With more than 80% of active fund managers failing to beat the index, Aussie investors are ditching risky stock picks in favour of a safer option: ETFs.
Susan has been a finance journalist for more than 30 years, beginning at the Australian Financial Review before moving to the Sydney Morning Herald. She edited a superannuation magazine, Superfunds, for the Association of Superannuation Funds of Australia, and writes regularly on superannuation and managed funds. She’s also author of the best-selling book Women and Money.
Thousands more customers ripped off by banks, insurers, financial planners and superannuation funds will be able to claw back money now that AFCA has broadened its scope.
You could be saving 25% on your car, home and contents insurance from July 1 as a simple change alerts you if your insurance company has increased your premium.
Even if your job seems safe, it pays to have a fallback plan in case you are forced into unexpected retirement.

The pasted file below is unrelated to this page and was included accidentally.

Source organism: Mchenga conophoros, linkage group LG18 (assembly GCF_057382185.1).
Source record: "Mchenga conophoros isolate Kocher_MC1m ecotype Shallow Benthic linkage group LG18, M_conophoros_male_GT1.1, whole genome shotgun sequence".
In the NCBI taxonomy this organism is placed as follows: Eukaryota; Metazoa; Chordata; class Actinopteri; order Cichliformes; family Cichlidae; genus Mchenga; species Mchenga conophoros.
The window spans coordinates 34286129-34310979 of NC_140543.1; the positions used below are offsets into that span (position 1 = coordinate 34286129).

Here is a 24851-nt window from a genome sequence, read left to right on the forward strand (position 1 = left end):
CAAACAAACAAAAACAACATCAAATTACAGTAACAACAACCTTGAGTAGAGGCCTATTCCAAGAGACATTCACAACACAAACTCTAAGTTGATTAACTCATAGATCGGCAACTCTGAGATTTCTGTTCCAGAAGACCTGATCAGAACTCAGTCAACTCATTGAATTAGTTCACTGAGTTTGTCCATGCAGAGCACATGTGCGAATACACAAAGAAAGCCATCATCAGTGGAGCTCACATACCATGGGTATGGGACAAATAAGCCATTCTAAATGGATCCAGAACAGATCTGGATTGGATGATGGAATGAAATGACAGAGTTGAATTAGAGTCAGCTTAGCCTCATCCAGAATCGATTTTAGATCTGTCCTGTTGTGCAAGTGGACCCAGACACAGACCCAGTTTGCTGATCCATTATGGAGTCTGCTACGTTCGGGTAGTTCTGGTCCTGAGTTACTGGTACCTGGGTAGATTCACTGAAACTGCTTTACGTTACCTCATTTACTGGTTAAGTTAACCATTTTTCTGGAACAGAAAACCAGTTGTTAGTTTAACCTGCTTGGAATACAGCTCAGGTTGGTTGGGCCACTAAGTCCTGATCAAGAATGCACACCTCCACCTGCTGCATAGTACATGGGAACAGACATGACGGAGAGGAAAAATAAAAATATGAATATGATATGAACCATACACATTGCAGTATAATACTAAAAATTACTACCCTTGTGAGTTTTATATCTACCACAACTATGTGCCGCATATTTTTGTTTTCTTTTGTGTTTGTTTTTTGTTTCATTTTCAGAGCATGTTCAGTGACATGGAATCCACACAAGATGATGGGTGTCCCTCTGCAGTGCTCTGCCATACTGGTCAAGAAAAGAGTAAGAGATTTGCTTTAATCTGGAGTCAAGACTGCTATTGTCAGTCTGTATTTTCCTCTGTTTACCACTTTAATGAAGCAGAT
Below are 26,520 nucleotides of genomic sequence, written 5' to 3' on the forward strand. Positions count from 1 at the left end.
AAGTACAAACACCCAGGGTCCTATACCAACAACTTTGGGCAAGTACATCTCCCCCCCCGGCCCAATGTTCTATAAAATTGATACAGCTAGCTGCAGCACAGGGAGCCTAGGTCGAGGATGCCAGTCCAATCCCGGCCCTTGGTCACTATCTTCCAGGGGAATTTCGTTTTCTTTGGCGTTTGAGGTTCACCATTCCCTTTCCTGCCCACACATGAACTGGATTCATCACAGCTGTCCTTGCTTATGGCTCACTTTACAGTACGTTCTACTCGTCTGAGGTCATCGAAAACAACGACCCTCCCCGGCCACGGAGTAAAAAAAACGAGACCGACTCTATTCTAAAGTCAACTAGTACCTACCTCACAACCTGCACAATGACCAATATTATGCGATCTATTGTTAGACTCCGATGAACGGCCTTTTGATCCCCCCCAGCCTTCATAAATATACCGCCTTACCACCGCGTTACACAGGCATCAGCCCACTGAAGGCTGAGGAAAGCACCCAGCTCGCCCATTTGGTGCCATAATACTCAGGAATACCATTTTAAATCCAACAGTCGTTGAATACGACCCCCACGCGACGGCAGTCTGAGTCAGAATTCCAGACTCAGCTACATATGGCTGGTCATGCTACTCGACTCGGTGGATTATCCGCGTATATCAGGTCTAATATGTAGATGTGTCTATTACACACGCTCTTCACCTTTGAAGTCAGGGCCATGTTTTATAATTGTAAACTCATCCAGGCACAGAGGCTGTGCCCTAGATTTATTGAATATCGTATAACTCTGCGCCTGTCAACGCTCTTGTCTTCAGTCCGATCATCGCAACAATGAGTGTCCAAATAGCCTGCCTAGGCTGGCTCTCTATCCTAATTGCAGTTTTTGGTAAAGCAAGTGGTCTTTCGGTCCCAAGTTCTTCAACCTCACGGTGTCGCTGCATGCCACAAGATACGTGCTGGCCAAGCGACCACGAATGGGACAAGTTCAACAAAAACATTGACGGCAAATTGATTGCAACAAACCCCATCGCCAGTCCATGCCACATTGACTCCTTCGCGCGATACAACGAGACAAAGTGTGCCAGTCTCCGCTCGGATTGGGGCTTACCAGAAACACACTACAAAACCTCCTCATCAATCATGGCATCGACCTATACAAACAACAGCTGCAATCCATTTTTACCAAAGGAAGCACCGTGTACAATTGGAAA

For just $100 you can now undergo genetic testing for conditions including early onset Alzheimer’s, Huntington’s and BRCA breast cancer. But should you be obligated to tell your insurer the results?
Mothers taking a break work, Australians employed overseas, part-time workers, and the self-employed could all be affected by the changes to super that kick in on July 1.
These entrepreneurial Aussie kids who have been in business from as young as five will make you wonder what you’ve been doing with your life.
It’s been around since 1985 but few Australian pensioners have taken up the Pension Loans Scheme, which allows them to unlock money tied up in their homes to help pay for day-to-day expenses.
Most Australians have insurance through super to cover them in times of illness until they can return to work. But what about mental illness, when returning to work can exacerbate depression and anxiety?
A third of rewards card holders say that instead of bringing rewards, their card cost them money to maintain.